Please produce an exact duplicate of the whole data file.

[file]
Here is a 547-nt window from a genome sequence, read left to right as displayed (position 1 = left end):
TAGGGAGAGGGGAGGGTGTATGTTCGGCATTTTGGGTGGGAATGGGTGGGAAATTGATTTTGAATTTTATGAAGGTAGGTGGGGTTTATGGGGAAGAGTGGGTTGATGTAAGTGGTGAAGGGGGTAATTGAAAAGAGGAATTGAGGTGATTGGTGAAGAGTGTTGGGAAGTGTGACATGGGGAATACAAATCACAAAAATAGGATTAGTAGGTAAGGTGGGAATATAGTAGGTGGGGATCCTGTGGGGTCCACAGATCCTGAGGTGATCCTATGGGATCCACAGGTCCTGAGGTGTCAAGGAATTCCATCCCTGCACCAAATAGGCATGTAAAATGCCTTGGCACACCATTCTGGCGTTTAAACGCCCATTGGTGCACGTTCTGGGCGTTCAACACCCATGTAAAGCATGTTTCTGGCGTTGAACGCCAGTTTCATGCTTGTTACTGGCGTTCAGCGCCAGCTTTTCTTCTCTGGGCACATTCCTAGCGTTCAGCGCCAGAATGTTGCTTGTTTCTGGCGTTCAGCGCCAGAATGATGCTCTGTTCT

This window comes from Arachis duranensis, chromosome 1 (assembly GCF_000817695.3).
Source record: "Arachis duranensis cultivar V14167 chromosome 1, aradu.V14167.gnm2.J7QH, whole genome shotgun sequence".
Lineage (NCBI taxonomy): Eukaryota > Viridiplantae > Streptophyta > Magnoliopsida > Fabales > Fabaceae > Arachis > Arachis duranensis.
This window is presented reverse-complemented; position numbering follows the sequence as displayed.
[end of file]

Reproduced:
Here is a 547-nt window from a genome sequence, read left to right as displayed (position 1 = left end):
TAGGGAGAGGGGAGGGTGTATGTTCGGCATTTTGGGTGGGAATGGGTGGGAAATTGATTTTGAATTTTATGAAGGTAGGTGGGGTTTATGGGGAAGAGTGGGTTGATGTAAGTGGTGAAGGGGGTAATTGAAAAGAGGAATTGAGGTGATTGGTGAAGAGTGTTGGGAAGTGTGACATGGGGAATACAAATCACAAAAATAGGATTAGTAGGTAAGGTGGGAATATAGTAGGTGGGGATCCTGTGGGGTCCACAGATCCTGAGGTGATCCTATGGGATCCACAGGTCCTGAGGTGTCAAGGAATTCCATCCCTGCACCAAATAGGCATGTAAAATGCCTTGGCACACCATTCTGGCGTTTAAACGCCCATTGGTGCACGTTCTGGGCGTTCAACACCCATGTAAAGCATGTTTCTGGCGTTGAACGCCAGTTTCATGCTTGTTACTGGCGTTCAGCGCCAGCTTTTCTTCTCTGGGCACATTCCTAGCGTTCAGCGCCAGAATGTTGCTTGTTTCTGGCGTTCAGCGCCAGAATGATGCTCTGTTCT

This window comes from Arachis duranensis, chromosome 1 (assembly GCF_000817695.3).
Source record: "Arachis duranensis cultivar V14167 chromosome 1, aradu.V14167.gnm2.J7QH, whole genome shotgun sequence".
Lineage (NCBI taxonomy): Eukaryota > Viridiplantae > Streptophyta > Magnoliopsida > Fabales > Fabaceae > Arachis > Arachis duranensis.
This window is presented reverse-complemented; position numbering follows the sequence as displayed.